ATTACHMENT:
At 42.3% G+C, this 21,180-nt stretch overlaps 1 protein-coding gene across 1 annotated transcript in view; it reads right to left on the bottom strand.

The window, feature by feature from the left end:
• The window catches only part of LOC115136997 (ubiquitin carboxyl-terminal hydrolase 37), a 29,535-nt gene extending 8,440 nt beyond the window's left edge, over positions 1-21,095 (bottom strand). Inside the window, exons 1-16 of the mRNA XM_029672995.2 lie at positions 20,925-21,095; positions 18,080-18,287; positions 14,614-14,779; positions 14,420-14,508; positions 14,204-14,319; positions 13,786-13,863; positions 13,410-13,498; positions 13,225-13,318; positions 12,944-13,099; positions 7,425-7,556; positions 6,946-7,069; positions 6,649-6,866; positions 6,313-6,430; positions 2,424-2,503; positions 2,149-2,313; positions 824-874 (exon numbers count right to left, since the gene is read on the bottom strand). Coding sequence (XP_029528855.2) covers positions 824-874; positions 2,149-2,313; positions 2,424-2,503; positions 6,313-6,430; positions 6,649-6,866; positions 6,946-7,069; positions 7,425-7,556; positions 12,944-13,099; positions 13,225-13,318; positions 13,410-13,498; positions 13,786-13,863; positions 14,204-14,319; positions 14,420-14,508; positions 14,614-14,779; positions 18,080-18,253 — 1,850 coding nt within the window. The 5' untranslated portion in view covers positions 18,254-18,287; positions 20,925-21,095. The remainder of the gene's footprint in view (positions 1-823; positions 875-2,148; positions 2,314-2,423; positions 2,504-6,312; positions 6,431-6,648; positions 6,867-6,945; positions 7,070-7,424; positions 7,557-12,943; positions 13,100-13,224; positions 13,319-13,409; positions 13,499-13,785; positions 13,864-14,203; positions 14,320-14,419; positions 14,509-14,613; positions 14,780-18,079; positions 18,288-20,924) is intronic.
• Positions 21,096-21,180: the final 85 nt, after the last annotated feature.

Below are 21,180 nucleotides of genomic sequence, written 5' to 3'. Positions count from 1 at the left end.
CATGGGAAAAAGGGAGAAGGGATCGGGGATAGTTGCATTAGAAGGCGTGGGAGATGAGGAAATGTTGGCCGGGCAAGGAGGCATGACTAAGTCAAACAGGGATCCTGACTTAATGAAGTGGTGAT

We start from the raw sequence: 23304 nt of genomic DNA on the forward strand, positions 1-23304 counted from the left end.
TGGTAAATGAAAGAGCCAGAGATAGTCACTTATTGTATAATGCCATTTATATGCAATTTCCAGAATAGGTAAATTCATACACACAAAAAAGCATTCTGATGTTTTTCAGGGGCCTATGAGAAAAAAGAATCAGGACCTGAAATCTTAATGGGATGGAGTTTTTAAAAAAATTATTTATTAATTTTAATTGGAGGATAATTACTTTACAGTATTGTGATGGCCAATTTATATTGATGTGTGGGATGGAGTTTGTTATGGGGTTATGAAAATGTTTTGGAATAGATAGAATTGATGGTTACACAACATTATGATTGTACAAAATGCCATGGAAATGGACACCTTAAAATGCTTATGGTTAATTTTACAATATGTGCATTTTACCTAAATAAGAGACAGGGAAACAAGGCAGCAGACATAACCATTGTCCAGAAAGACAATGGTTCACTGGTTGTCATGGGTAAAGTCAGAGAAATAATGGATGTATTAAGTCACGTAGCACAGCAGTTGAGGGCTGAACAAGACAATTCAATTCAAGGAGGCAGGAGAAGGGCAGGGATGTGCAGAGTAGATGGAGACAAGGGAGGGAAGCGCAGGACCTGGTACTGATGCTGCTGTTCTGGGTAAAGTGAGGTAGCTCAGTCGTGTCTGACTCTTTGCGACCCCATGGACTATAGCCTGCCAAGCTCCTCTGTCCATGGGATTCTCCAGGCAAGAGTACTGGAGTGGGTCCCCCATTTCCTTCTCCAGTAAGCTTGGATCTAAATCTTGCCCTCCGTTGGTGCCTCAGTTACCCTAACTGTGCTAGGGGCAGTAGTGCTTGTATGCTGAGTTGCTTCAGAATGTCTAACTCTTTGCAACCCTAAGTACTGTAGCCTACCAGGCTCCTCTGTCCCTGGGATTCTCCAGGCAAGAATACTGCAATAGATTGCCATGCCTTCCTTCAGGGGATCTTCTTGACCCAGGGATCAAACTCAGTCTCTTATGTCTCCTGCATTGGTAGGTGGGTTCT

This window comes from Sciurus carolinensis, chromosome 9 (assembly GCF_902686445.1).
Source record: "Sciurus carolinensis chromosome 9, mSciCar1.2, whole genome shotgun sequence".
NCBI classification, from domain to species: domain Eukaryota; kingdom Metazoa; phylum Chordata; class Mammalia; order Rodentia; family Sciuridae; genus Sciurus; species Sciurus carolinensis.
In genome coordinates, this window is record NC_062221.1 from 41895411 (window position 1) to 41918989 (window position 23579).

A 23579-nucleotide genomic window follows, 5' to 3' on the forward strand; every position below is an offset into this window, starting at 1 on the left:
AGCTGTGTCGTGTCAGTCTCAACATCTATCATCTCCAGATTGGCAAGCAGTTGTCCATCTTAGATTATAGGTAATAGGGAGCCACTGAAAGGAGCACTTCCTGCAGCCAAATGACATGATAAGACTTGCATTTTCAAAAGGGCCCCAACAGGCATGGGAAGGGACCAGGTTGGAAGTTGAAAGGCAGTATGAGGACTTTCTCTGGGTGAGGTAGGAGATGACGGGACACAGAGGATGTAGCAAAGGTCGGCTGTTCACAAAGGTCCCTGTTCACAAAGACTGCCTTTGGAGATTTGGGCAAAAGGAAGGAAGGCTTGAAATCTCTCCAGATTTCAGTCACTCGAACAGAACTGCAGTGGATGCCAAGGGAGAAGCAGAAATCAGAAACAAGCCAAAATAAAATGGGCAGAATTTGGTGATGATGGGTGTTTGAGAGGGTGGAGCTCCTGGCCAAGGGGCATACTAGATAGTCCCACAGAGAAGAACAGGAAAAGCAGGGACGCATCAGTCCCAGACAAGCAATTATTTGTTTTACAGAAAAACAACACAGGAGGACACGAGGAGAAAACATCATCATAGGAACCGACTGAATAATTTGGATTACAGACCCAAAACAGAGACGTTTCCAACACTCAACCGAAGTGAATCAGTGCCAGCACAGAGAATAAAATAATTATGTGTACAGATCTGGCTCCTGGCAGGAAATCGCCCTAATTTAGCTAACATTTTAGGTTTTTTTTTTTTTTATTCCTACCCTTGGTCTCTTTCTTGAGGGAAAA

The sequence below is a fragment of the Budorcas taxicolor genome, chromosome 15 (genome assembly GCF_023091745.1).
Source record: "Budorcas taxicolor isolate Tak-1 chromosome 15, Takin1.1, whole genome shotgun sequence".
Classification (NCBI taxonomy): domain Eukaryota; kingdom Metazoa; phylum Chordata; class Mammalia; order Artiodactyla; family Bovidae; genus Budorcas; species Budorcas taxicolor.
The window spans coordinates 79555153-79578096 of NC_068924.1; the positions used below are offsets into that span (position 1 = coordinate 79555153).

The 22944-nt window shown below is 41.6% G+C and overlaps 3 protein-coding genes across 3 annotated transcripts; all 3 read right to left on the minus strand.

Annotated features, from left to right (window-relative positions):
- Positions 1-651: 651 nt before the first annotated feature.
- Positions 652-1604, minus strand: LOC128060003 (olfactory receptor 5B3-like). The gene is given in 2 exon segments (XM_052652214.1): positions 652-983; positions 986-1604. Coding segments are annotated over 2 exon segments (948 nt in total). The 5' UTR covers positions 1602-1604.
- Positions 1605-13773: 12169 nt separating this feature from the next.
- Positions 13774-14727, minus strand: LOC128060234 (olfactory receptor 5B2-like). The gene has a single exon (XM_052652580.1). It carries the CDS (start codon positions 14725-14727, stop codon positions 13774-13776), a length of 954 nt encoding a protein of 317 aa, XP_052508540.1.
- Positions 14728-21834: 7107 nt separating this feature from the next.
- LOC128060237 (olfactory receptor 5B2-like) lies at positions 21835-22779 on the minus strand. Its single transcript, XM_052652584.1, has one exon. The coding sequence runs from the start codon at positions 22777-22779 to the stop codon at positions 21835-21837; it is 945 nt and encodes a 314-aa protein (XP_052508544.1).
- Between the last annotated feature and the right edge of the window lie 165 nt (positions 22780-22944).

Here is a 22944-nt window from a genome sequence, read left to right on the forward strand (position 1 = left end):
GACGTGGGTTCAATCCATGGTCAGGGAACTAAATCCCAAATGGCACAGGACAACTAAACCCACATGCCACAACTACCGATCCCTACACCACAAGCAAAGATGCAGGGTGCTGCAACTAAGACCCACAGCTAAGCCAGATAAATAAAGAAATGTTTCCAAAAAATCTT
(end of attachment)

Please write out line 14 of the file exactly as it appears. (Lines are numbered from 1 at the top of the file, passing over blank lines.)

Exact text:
AGCTGTGTCGTGTCAGTCTCAACATCTATCATCTCCAGATTGGCAAGCAGTTGTCCATCTTAGATTATAGGTAATAGGGAGCCACTGAAAGGAGCACTTCCTGCAGCCAAATGACATGATAAGACTTGCATTTTCAAAAGGGCCCCAACAGGCATGGGAAGGGACCAGGTTGGAAGTTGAAAGGCAGTATGAGGACTTTCTCTGGGTGAGGTAGGAGATGACGGGACACAGAGGATGTAGCAAAGGTCGGCTGTTCACAAAGGTCCCTGTTCACAAAGACTGCCTTTGGAGATTTGGGCAAAAGGAAGGAAGGCTTGAAATCTCTCCAGATTTCAGTCACTCGAACAGAACTGCAGTGGATGCCAAGGGAGAAGCAGAAATCAGAAACAAGCCAAAATAAAATGGGCAGAATTTGGTGATGATGGGTGTTTGAGAGGGTGGAGCTCCTGGCCAAGGGGCATACTAGATAGTCCCACAGAGAAGAACAGGAAAAGCAGGGACGCATCAGTCCCAGACAAGCAATTATTTGTTTTACAGAAAAACAACACAGGAGGACACGAGGAGAAAACATCATCATAGGAACCGACTGAATAATTTGGATTACAGACCCAAAACAGAGACGTTTCCAACACTCAACCGAAGTGAATCAGTGCCAGCACAGAGAATAAAATAATTATGTGTACAGATCTGGCTCCTGGCAGGAAATCGCCCTAATTTAGCTAACATTTTAGGTTTTTTTTTTTTTTATTCCTACCCTTGGTCTCTTTCTTGAGGGAAAA